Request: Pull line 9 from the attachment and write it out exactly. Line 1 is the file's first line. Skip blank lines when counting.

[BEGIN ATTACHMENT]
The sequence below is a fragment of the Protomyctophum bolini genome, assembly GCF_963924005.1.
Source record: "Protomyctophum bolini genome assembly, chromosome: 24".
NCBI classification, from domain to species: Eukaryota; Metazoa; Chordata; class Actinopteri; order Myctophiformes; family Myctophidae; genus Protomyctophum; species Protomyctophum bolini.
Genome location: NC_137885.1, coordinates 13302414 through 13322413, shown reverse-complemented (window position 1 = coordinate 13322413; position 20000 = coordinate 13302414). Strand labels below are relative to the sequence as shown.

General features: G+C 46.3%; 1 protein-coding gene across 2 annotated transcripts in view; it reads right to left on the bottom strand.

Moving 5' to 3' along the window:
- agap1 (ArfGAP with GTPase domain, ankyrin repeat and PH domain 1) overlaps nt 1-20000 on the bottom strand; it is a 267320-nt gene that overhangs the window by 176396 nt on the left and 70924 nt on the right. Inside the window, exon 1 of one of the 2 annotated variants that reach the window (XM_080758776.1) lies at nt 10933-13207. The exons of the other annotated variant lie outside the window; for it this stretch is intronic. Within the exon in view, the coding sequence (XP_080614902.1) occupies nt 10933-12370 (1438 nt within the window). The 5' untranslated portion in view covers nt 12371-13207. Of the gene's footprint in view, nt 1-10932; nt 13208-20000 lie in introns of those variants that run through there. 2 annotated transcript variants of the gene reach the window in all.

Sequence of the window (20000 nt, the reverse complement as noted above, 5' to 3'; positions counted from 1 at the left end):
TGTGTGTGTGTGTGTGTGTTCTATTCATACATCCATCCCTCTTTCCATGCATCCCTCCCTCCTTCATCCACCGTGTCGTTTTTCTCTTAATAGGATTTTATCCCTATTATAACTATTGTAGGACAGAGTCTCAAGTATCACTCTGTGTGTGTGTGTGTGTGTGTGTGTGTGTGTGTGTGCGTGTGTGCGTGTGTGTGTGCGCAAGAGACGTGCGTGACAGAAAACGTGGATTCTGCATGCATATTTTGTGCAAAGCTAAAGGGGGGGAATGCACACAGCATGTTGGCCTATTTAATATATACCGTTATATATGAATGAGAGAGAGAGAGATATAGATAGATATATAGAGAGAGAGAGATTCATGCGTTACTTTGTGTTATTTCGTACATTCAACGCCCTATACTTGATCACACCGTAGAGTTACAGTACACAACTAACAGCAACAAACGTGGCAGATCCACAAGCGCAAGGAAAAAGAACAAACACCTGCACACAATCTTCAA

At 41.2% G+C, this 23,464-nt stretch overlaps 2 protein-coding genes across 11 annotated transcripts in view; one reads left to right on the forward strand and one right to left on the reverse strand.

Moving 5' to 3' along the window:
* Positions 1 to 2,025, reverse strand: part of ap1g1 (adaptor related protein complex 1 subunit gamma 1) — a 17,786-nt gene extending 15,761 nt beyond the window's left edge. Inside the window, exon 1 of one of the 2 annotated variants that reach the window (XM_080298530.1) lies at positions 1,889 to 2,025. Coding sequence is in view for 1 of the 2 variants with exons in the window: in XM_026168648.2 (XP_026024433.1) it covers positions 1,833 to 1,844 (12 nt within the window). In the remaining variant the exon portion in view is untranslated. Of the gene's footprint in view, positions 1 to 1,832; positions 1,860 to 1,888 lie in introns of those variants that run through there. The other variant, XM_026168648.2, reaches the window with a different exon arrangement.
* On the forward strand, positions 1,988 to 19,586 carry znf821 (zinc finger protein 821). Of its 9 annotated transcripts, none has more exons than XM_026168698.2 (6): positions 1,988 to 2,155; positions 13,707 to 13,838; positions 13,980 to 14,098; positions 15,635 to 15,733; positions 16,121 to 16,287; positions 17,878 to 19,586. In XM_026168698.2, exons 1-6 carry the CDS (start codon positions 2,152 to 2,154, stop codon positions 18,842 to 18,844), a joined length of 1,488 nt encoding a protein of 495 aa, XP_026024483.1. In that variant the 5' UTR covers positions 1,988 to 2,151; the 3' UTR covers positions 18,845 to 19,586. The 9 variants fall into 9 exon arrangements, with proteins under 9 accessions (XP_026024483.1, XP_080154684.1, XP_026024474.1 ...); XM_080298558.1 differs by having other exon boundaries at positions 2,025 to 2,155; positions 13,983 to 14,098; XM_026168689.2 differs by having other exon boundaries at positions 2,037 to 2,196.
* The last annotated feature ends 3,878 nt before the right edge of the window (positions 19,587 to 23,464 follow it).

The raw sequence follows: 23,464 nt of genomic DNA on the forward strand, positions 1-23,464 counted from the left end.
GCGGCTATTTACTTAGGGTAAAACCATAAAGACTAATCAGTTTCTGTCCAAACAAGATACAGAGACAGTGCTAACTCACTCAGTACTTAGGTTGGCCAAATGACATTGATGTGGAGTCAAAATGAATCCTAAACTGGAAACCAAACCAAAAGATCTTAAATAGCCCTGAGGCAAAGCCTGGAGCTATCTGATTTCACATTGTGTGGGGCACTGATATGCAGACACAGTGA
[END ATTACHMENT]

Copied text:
TGTGTGTGTGTGTGTGTGTTCTATTCATACATCCATCCCTCTTTCCATGCATCCCTCCCTCCTTCATCCACCGTGTCGTTTTTCTCTTAATAGGATTTTATCCCTATTATAACTATTGTAGGACAGAGTCTCAAGTATCACTCTGTGTGTGTGTGTGTGTGTGTGTGTGTGTGTGTGTGCGTGTGTGCGTGTGTGTGTGCGCAAGAGACGTGCGTGACAGAAAACGTGGATTCTGCATGCATATTTTGTGCAAAGCTAAAGGGGGGGAATGCACACAGCATGTTGGCCTATTTAATATATACCGTTATATATGAATGAGAGAGAGAGAGATATAGATAGATATATAGAGAGAGAGAGATTCATGCGTTACTTTGTGTTATTTCGTACATTCAACGCCCTATACTTGATCACACCGTAGAGTTACAGTACACAACTAACAGCAACAAACGTGGCAGATCCACAAGCGCAAGGAAAAAGAACAAACACCTGCACACAATCTTCAA